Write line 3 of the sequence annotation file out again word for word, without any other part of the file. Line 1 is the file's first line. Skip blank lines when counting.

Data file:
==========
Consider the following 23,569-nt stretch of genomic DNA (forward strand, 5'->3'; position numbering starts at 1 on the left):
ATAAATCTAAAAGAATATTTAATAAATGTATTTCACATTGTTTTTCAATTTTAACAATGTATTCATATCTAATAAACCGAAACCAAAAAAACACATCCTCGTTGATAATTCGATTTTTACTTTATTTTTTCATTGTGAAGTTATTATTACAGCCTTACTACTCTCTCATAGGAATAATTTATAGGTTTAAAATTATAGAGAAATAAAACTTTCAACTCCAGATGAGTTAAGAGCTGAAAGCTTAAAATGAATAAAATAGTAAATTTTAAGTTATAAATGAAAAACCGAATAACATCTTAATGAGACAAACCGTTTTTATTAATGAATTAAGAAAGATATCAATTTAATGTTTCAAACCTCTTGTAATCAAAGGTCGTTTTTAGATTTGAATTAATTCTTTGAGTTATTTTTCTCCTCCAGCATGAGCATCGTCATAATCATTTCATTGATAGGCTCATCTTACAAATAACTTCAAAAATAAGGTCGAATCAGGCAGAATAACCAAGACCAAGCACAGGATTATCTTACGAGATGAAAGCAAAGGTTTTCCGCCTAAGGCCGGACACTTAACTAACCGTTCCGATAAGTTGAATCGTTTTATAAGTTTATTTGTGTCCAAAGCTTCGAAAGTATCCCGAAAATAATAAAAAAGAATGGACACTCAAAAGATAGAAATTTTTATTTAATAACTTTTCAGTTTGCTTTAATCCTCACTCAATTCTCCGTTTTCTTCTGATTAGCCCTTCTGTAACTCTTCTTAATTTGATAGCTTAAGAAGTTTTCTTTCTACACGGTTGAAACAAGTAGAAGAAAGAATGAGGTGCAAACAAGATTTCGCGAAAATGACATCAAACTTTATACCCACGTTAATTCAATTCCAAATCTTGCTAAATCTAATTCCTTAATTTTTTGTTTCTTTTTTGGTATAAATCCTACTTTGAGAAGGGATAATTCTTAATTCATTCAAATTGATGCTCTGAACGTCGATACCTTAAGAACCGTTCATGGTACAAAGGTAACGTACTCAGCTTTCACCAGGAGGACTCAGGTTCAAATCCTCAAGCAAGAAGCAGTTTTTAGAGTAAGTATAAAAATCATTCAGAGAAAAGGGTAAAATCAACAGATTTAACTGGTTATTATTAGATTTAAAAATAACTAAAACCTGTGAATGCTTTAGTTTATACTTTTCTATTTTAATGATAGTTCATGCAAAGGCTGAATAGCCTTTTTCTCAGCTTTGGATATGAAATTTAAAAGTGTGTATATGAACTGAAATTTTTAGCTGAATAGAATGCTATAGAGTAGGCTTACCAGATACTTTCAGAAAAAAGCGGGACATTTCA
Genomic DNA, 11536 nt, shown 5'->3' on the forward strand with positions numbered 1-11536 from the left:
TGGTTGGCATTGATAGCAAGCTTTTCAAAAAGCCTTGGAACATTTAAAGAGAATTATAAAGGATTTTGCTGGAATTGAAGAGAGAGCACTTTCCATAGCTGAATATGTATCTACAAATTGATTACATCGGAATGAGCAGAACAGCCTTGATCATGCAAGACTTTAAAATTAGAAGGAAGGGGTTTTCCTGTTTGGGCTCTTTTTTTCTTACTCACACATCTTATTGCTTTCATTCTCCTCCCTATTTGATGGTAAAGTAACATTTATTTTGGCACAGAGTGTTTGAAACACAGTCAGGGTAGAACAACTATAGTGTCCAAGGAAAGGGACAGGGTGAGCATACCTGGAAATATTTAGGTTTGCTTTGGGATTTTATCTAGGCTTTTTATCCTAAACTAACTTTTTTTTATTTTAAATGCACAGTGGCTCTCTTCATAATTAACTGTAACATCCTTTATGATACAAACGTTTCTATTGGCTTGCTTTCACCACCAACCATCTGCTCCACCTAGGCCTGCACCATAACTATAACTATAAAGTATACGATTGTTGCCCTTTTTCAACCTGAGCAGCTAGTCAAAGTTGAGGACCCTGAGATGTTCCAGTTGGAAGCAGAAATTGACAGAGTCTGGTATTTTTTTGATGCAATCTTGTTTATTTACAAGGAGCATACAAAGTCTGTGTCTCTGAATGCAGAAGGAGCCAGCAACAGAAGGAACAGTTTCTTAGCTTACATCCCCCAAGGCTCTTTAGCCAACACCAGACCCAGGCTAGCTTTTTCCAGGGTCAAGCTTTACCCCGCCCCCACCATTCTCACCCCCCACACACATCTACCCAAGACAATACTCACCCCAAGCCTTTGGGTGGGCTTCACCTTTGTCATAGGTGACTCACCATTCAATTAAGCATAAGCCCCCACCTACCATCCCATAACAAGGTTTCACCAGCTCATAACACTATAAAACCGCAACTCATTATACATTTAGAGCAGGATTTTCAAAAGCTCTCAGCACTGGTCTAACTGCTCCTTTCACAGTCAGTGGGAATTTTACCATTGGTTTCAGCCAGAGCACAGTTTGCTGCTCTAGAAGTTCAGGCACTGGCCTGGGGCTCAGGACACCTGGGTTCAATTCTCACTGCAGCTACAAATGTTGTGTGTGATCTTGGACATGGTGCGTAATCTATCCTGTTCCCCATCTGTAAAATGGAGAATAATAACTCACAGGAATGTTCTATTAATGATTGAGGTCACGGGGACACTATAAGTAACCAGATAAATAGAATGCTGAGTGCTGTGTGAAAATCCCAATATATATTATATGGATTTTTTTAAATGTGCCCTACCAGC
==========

Genomic DNA, 11536 nt, shown 5'->3' on the forward strand with positions numbered 1-11536 from the left: